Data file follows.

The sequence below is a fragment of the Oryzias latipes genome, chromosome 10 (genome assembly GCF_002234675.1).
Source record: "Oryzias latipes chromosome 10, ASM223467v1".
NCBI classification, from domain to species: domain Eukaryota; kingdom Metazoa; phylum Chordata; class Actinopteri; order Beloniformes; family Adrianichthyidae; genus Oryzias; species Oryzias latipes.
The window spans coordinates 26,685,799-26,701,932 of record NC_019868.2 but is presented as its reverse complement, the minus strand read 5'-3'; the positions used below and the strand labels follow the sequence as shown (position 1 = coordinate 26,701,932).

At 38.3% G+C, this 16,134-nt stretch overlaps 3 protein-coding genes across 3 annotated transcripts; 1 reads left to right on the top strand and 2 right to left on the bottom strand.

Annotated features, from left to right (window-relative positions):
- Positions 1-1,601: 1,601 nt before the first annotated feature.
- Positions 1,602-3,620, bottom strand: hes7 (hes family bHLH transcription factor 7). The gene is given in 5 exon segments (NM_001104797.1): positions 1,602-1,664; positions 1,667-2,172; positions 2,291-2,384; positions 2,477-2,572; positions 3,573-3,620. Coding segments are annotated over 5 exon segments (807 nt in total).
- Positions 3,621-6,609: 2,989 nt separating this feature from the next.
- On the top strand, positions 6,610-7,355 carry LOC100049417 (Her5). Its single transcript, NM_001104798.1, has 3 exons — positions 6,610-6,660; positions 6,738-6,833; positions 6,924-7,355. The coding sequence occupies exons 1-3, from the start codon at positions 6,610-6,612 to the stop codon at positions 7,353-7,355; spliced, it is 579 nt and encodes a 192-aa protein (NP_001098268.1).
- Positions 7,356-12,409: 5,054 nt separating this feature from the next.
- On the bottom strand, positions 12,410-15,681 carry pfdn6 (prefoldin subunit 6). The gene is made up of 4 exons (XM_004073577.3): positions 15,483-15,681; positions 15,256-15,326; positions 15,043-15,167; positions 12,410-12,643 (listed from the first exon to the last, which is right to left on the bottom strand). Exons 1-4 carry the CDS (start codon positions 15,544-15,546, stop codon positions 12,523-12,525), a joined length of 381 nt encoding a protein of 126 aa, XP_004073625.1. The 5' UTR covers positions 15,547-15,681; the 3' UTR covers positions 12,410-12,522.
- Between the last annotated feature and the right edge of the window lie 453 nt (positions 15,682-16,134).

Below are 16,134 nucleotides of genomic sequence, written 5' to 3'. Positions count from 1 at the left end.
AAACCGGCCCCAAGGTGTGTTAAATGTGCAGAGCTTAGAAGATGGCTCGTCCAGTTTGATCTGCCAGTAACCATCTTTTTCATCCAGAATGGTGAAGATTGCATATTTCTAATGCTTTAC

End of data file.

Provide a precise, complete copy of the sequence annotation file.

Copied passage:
The sequence below is a fragment of the Oryzias latipes genome, chromosome 10 (genome assembly GCF_002234675.1).
Source record: "Oryzias latipes chromosome 10, ASM223467v1".
NCBI classification, from domain to species: domain Eukaryota; kingdom Metazoa; phylum Chordata; class Actinopteri; order Beloniformes; family Adrianichthyidae; genus Oryzias; species Oryzias latipes.
The window spans coordinates 26,685,799-26,701,932 of record NC_019868.2 but is presented as its reverse complement, the minus strand read 5'-3'; the positions used below and the strand labels follow the sequence as shown (position 1 = coordinate 26,701,932).

At 38.3% G+C, this 16,134-nt stretch overlaps 3 protein-coding genes across 3 annotated transcripts; 1 reads left to right on the top strand and 2 right to left on the bottom strand.

Annotated features, from left to right (window-relative positions):
- Positions 1-1,601: 1,601 nt before the first annotated feature.
- Positions 1,602-3,620, bottom strand: hes7 (hes family bHLH transcription factor 7). The gene is given in 5 exon segments (NM_001104797.1): positions 1,602-1,664; positions 1,667-2,172; positions 2,291-2,384; positions 2,477-2,572; positions 3,573-3,620. Coding segments are annotated over 5 exon segments (807 nt in total).
- Positions 3,621-6,609: 2,989 nt separating this feature from the next.
- On the top strand, positions 6,610-7,355 carry LOC100049417 (Her5). Its single transcript, NM_001104798.1, has 3 exons — positions 6,610-6,660; positions 6,738-6,833; positions 6,924-7,355. The coding sequence occupies exons 1-3, from the start codon at positions 6,610-6,612 to the stop codon at positions 7,353-7,355; spliced, it is 579 nt and encodes a 192-aa protein (NP_001098268.1).
- Positions 7,356-12,409: 5,054 nt separating this feature from the next.
- On the bottom strand, positions 12,410-15,681 carry pfdn6 (prefoldin subunit 6). The gene is made up of 4 exons (XM_004073577.3): positions 15,483-15,681; positions 15,256-15,326; positions 15,043-15,167; positions 12,410-12,643 (listed from the first exon to the last, which is right to left on the bottom strand). Exons 1-4 carry the CDS (start codon positions 15,544-15,546, stop codon positions 12,523-12,525), a joined length of 381 nt encoding a protein of 126 aa, XP_004073625.1. The 5' UTR covers positions 15,547-15,681; the 3' UTR covers positions 12,410-12,522.
- Between the last annotated feature and the right edge of the window lie 453 nt (positions 15,682-16,134).

Below are 16,134 nucleotides of genomic sequence, written 5' to 3'. Positions count from 1 at the left end.
AAACCGGCCCCAAGGTGTGTTAAATGTGCAGAGCTTAGAAGATGGCTCGTCCAGTTTGATCTGCCAGTAACCATCTTTTTCATCCAGAATGGTGAAGATTGCATATTTCTAATGCTTTAC